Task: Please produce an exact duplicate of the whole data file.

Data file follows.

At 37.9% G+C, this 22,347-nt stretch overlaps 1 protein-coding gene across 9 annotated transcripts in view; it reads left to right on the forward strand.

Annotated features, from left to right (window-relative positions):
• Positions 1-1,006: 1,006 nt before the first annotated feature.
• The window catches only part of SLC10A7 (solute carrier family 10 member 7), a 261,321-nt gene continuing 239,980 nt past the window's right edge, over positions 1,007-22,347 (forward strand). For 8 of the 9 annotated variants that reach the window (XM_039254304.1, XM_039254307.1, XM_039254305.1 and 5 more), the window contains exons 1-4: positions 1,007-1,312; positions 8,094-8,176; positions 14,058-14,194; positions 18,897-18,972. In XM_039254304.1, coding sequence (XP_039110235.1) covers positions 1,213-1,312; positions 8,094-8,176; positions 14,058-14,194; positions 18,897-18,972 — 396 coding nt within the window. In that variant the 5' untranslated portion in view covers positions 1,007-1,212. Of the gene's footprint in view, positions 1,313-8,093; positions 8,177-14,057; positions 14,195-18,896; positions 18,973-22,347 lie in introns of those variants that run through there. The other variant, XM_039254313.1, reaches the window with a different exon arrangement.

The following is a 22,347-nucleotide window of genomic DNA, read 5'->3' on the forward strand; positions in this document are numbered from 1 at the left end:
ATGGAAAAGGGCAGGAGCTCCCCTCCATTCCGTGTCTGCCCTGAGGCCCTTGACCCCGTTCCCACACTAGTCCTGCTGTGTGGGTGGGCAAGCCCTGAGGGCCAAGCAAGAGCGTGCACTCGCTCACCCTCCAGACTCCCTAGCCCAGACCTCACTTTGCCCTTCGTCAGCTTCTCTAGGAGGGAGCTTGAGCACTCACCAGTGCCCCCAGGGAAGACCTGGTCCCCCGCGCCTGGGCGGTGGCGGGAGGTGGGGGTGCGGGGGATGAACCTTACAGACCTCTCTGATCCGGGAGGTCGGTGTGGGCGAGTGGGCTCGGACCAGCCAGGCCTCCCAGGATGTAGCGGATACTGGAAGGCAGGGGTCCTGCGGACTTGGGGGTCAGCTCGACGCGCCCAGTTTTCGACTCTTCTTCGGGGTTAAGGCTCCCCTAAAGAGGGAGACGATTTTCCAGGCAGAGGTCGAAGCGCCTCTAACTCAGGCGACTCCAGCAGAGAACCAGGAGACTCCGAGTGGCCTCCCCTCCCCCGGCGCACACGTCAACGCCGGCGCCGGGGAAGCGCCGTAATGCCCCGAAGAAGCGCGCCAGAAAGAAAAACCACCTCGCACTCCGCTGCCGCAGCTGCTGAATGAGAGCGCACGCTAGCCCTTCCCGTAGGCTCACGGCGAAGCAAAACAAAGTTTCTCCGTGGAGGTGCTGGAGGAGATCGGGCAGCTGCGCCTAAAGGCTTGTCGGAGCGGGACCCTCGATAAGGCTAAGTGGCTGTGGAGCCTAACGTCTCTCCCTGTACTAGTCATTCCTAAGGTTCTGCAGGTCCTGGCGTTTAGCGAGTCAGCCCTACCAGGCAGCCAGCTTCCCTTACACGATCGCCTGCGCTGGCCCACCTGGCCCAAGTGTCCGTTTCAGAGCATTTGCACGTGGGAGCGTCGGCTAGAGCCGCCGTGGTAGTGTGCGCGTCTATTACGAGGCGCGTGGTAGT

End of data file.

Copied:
At 37.9% G+C, this 22,347-nt stretch overlaps 1 protein-coding gene across 9 annotated transcripts in view; it reads left to right on the forward strand.

Annotated features, from left to right (window-relative positions):
• Positions 1-1,006: 1,006 nt before the first annotated feature.
• The window catches only part of SLC10A7 (solute carrier family 10 member 7), a 261,321-nt gene continuing 239,980 nt past the window's right edge, over positions 1,007-22,347 (forward strand). For 8 of the 9 annotated variants that reach the window (XM_039254304.1, XM_039254307.1, XM_039254305.1 and 5 more), the window contains exons 1-4: positions 1,007-1,312; positions 8,094-8,176; positions 14,058-14,194; positions 18,897-18,972. In XM_039254304.1, coding sequence (XP_039110235.1) covers positions 1,213-1,312; positions 8,094-8,176; positions 14,058-14,194; positions 18,897-18,972 — 396 coding nt within the window. In that variant the 5' untranslated portion in view covers positions 1,007-1,212. Of the gene's footprint in view, positions 1,313-8,093; positions 8,177-14,057; positions 14,195-18,896; positions 18,973-22,347 lie in introns of those variants that run through there. The other variant, XM_039254313.1, reaches the window with a different exon arrangement.

The following is a 22,347-nucleotide window of genomic DNA, read 5'->3' on the forward strand; positions in this document are numbered from 1 at the left end:
ATGGAAAAGGGCAGGAGCTCCCCTCCATTCCGTGTCTGCCCTGAGGCCCTTGACCCCGTTCCCACACTAGTCCTGCTGTGTGGGTGGGCAAGCCCTGAGGGCCAAGCAAGAGCGTGCACTCGCTCACCCTCCAGACTCCCTAGCCCAGACCTCACTTTGCCCTTCGTCAGCTTCTCTAGGAGGGAGCTTGAGCACTCACCAGTGCCCCCAGGGAAGACCTGGTCCCCCGCGCCTGGGCGGTGGCGGGAGGTGGGGGTGCGGGGGATGAACCTTACAGACCTCTCTGATCCGGGAGGTCGGTGTGGGCGAGTGGGCTCGGACCAGCCAGGCCTCCCAGGATGTAGCGGATACTGGAAGGCAGGGGTCCTGCGGACTTGGGGGTCAGCTCGACGCGCCCAGTTTTCGACTCTTCTTCGGGGTTAAGGCTCCCCTAAAGAGGGAGACGATTTTCCAGGCAGAGGTCGAAGCGCCTCTAACTCAGGCGACTCCAGCAGAGAACCAGGAGACTCCGAGTGGCCTCCCCTCCCCCGGCGCACACGTCAACGCCGGCGCCGGGGAAGCGCCGTAATGCCCCGAAGAAGCGCGCCAGAAAGAAAAACCACCTCGCACTCCGCTGCCGCAGCTGCTGAATGAGAGCGCACGCTAGCCCTTCCCGTAGGCTCACGGCGAAGCAAAACAAAGTTTCTCCGTGGAGGTGCTGGAGGAGATCGGGCAGCTGCGCCTAAAGGCTTGTCGGAGCGGGACCCTCGATAAGGCTAAGTGGCTGTGGAGCCTAACGTCTCTCCCTGTACTAGTCATTCCTAAGGTTCTGCAGGTCCTGGCGTTTAGCGAGTCAGCCCTACCAGGCAGCCAGCTTCCCTTACACGATCGCCTGCGCTGGCCCACCTGGCCCAAGTGTCCGTTTCAGAGCATTTGCACGTGGGAGCGTCGGCTAGAGCCGCCGTGGTAGTGTGCGCGTCTATTACGAGGCGCGTGGTAGT